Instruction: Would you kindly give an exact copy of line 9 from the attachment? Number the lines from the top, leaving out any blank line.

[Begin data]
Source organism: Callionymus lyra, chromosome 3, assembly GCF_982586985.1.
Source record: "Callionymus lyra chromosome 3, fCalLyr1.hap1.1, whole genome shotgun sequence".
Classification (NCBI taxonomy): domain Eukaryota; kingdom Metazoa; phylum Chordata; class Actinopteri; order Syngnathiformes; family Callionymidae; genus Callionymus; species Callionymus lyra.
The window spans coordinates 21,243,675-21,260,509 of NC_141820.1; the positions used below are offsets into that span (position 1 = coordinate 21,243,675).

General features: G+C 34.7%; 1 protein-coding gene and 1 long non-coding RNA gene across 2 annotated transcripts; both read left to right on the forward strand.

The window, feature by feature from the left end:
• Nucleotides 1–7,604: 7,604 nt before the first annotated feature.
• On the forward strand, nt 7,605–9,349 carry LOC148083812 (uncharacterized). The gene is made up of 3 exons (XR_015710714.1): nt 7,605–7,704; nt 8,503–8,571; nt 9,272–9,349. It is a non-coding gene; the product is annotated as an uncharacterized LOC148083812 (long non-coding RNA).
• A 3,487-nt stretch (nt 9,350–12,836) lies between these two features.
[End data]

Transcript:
• A 3,487-nt stretch (nt 9,350–12,836) lies between these two features.